The scheme had an initial £2bn budget, meaning it could be used to help around 300,000 people. However, the chancellor said there would be no limit to the total funding available. It is roughly modelled on the Future Jobs Fund, a scheme used by the Labour government in 2009 to subsidise youth employment, which was broadly seen as successful in helping people permanently enter (or re-enter) work.[3]

Retraining and careers advice

The government allocated around £1.6bn to other initiatives linked to tackling unemployment. These included more funding for careers advice and work search support and a tripling of traineeship places.

In addition, the chancellor allocated more funding to help 18- and 19-year-olds study for high-value level 2 and 3 qualifications (vocational courses equivalent to GCSEs and A-levels), and increased payments to employers hiring new apprentices to £2,000 for under 25s (£1,500 for over 25s) until the end of December 2021.

What is the government doing on infrastructure and investment?

Bringing forward infrastructure spending

Boris Johnson’s speech on 30 June promising to ‘Build, build, build’ offered a series of measures to help the construction industry, including reforms to the planning laws to allow commercial properties to be converted to housing more easily and the creation of a Construction Talent Retention Scheme to support the redeployment of skilled construction workers at risk of redundancy.

But the biggest measures included in the speech were promises to bring forward £5.6bn of infrastructure spending. This will primarily be spent on maintenance and upgrades for hospitals (£1.5bn) and schools (£1.8bn), as well as £1bn for other local projects and smaller sums for maintenance of courts and roads.

The projects prioritised are supposed to be ‘shovel-ready’– that is, they can be planned and completed in a short period of time so they create work (and more jobs) in the short-term. To help ensure this happens, the government has created a new infrastructure delivery taskforce (to be called ‘Project Speed’), headed by the chancellor, to accelerate delivery. However, the government has struggled to get capital spending out of the door quickly in the past, and some of these projects are reannouncements of previously delayed projects.

Green retrofitting schemes

There were also a set of measures aimed both at jobs and helping reduce greenhouse gas emissions. The government has budgeted an initial £2bn for a Green Homes Grant scheme, through which homeowners and landlords will receive government grants of up to £5,000 to cover up to two-thirds of the cost of investments to make their homes more energy efficient, for example by installing insulation.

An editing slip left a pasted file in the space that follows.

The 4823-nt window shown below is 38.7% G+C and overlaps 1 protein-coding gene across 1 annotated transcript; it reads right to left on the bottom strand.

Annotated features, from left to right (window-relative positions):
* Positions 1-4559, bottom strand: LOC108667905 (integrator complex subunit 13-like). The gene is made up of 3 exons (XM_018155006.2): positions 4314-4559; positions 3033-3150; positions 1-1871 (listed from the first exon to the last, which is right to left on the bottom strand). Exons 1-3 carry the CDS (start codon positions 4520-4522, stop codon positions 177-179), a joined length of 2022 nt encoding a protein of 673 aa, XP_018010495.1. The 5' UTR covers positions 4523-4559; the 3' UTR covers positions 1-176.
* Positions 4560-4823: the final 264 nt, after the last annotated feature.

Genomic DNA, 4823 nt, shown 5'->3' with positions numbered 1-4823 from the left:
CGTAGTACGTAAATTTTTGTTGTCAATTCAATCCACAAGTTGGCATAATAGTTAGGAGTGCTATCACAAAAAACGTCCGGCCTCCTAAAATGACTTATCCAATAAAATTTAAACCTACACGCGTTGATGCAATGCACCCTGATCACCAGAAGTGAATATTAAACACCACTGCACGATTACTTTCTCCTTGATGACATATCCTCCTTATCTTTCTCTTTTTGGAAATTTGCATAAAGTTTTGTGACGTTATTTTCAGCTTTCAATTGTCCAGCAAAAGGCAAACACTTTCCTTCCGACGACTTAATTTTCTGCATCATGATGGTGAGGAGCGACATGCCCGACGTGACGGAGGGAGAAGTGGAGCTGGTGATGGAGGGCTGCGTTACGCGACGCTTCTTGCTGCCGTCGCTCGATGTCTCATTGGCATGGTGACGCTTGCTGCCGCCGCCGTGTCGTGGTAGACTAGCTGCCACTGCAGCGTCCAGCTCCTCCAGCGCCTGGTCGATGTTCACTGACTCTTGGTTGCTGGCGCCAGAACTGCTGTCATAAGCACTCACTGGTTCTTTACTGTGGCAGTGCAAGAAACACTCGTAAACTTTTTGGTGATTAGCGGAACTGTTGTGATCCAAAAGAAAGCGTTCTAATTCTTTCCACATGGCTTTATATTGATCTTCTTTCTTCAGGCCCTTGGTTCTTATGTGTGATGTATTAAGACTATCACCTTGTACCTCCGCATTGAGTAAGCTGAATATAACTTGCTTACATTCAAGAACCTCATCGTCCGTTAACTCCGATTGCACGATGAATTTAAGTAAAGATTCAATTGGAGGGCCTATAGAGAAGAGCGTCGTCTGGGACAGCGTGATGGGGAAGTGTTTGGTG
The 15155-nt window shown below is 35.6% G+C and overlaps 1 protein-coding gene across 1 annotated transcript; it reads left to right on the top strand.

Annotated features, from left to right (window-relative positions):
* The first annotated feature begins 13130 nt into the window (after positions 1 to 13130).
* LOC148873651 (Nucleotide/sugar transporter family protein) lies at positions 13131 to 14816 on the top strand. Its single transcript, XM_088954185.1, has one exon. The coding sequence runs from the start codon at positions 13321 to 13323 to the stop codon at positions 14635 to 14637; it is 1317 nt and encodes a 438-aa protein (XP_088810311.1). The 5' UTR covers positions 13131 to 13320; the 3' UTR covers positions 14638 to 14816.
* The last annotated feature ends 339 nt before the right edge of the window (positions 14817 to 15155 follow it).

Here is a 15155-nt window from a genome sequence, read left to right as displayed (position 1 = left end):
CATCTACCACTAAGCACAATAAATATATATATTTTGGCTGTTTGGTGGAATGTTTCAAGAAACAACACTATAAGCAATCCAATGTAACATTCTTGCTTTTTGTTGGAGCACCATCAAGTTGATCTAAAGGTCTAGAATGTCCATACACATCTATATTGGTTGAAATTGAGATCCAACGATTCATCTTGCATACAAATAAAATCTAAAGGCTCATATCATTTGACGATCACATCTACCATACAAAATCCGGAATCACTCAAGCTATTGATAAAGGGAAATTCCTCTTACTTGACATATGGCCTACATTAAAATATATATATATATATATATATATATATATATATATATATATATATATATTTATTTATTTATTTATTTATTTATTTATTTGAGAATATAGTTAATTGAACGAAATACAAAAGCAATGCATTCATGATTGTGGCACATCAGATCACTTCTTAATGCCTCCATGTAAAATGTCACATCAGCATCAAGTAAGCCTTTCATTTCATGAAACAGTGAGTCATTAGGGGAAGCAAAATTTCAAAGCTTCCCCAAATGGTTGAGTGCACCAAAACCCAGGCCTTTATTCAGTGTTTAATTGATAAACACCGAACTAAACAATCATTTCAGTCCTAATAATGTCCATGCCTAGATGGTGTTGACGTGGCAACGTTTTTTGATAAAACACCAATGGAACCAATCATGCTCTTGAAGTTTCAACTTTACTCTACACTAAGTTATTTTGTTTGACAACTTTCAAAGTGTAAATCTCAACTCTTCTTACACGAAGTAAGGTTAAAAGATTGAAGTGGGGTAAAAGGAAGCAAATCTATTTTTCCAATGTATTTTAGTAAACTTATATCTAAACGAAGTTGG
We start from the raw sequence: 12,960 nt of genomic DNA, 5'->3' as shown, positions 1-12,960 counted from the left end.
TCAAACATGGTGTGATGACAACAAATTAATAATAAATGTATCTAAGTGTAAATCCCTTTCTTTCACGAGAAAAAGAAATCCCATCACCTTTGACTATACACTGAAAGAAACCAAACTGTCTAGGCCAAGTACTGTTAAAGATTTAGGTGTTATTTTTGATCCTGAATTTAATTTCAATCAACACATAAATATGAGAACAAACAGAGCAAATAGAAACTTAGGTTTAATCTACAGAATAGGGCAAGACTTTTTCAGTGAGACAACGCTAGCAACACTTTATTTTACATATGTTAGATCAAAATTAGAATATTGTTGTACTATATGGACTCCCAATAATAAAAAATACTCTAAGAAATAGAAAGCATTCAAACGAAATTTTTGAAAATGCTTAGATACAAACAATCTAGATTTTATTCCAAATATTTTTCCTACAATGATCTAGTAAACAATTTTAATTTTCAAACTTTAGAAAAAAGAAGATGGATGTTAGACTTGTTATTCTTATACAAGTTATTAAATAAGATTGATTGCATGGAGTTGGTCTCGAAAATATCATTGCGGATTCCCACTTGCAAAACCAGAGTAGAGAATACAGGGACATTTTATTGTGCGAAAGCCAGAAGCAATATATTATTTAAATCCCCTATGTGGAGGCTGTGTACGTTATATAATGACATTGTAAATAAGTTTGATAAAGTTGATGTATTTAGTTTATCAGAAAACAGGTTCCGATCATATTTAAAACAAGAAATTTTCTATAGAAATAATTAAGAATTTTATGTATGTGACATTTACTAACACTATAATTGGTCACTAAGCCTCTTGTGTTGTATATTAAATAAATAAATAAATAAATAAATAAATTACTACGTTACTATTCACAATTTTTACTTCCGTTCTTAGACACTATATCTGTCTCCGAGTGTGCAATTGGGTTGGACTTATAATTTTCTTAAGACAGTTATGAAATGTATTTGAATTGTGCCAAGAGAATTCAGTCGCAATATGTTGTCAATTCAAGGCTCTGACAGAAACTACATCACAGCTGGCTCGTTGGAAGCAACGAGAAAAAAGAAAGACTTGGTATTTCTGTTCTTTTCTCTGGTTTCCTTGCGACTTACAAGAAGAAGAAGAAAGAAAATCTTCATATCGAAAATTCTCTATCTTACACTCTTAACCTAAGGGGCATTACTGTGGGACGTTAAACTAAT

Low-income households will receive grants of up to £10,000 to cover the full cost of such alterations. The government hoped to upgrade 600,000 homes through this scheme and help the country to meet its net zero targets in the process. This scheme was originally expected to run until March 2021 but was extended in November 2020 to last until March 2022.

However, newspaper reports suggest the scheme is likely to be scrapped after giving out less than £100m in grants in its first six months.[4] The cost of the scheme is therefore likely to be significantly lower than the £2bn originally anticipated.

The government also created a £1.1bn fund for public buildings, such as hospitals, schools or social housing, to improve energy efficiency.

What wasn’t in the package?

The measures announced did not include a generalised demand stimulus. That is, there was no attempt to generally increase the amount that people are spending. Instead measures were targeted at boosting demand in specific sectors.

This is in contrast to the approach taken in some other countries, where attempts have been made to stimulate the economy through spending vouchers (South Korea), general VAT cuts (Germany) or payments to low-income individuals (Spain, Australia and the US).


[1] Office for Budget Responsibility, Economic and fiscal outlook, November 2020,

[2] BBC News, Rishi Sunak: VAT cut to be extended for hospitality sector, 24 September 2020,

[3] Department for Work and Pensions, Impacts and Costs and Benefits of the Future Jobs Fund, November 2012,

[4] Swinford S, £1.5 billion Green Homes Grant faces axe after a year, The Times, 19 February 2021,

Institute for Government